“Castaño is working with the group Raices de Peraleda to move the dolmen before rains come and re-submerge them. ‘Whatever we do here needs to be done extremely carefully.’ he said.”

I guess so. I can’t help wondering if it would be better to move the reservoir and leave the stones, which obviously were placed where they are for a reason. But not being an engineer, I suppose moving the reservoir would be even more difficult. And already access to water is becoming a serious problem around the world. (For a heartbreaking story about the difficulty many Navajo people have getting clean water, read this.)

So hard to balance conflicting goods!

More here.

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Greece Enigmatic Islet

Photo: Greek Culture Ministry via AP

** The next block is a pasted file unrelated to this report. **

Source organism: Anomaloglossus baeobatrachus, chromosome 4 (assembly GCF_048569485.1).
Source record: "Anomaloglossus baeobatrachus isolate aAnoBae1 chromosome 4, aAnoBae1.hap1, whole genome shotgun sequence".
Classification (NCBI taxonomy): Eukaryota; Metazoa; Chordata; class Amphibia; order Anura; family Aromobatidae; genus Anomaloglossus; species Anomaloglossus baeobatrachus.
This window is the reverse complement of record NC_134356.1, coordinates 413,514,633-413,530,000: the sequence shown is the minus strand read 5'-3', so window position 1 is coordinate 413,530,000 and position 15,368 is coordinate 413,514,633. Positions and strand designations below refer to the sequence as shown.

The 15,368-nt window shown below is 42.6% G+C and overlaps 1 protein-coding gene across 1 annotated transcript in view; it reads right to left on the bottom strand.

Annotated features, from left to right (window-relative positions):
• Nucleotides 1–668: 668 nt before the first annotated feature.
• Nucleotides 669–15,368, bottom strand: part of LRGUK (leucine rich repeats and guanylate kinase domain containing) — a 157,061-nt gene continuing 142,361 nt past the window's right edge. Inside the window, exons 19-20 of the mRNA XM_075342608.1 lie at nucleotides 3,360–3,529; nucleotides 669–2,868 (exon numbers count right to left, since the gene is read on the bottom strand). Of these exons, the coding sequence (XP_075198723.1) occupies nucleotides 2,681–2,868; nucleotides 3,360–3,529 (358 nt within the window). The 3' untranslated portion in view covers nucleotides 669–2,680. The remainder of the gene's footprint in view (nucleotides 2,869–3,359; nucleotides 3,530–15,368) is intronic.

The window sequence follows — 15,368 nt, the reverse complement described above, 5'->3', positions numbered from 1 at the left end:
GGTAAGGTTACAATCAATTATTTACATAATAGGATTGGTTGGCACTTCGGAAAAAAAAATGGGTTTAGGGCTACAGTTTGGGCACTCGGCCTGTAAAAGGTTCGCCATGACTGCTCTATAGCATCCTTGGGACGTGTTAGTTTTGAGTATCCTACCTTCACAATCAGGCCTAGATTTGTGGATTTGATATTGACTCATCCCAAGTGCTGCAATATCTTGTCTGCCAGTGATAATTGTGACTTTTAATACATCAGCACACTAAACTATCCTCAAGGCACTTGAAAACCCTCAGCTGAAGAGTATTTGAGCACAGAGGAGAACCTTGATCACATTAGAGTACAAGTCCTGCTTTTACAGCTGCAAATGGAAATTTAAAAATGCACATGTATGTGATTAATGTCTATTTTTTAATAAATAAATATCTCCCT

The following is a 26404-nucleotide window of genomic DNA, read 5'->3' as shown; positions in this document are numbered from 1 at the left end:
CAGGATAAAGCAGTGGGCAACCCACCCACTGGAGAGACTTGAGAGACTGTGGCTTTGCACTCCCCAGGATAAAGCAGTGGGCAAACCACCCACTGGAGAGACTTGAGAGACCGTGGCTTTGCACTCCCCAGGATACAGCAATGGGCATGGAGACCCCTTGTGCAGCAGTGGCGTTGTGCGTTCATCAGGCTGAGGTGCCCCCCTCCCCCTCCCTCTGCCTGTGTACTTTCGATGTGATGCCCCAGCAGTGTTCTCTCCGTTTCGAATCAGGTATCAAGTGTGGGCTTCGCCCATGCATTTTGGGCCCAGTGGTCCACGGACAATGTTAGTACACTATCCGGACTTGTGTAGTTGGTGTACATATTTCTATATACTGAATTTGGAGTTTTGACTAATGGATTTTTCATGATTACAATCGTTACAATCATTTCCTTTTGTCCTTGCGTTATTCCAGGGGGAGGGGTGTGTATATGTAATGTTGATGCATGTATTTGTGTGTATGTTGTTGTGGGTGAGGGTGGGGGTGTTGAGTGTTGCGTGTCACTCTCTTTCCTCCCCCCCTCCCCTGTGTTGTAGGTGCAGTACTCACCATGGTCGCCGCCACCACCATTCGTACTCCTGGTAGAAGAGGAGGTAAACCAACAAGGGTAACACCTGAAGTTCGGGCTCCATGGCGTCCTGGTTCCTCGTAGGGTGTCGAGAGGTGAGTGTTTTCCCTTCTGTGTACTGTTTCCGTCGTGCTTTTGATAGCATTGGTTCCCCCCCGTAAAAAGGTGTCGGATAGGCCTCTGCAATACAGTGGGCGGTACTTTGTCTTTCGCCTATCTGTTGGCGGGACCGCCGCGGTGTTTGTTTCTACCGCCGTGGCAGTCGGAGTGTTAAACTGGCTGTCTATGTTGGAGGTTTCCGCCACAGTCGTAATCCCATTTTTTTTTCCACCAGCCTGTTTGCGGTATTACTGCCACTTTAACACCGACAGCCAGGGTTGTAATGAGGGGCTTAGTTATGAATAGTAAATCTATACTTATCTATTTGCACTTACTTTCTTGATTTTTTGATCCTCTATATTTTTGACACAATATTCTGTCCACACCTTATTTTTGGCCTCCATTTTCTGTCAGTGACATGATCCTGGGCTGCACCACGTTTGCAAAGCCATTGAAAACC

A newly discovered stone staircase is seen in the lower terraces of Dhaskalio islet off Keros island in the Aegean Sea, Greece.

I’m a sucker for any story with revelations about Ancient Greece. But the first article I read on excavations on Keros island made wild claims about how they showed the origins of Greek culture and the reasons the ancients thought their gods lived on mountain tops. Worse, in illustrating the story, the newspaper chose a photo of a burial mask that has been around forever. I had a replica of that very mask as a kid, when there was speculation it was Agamemnon’s.

So I looked for a more more factual article.

The Athens-Macedonian News Agency reports at the National Herald, “An extensive and extremely interesting series of exhibitions has been organised on the Cyclades islands this year by the Cyclades Ephorate of Antiquities. …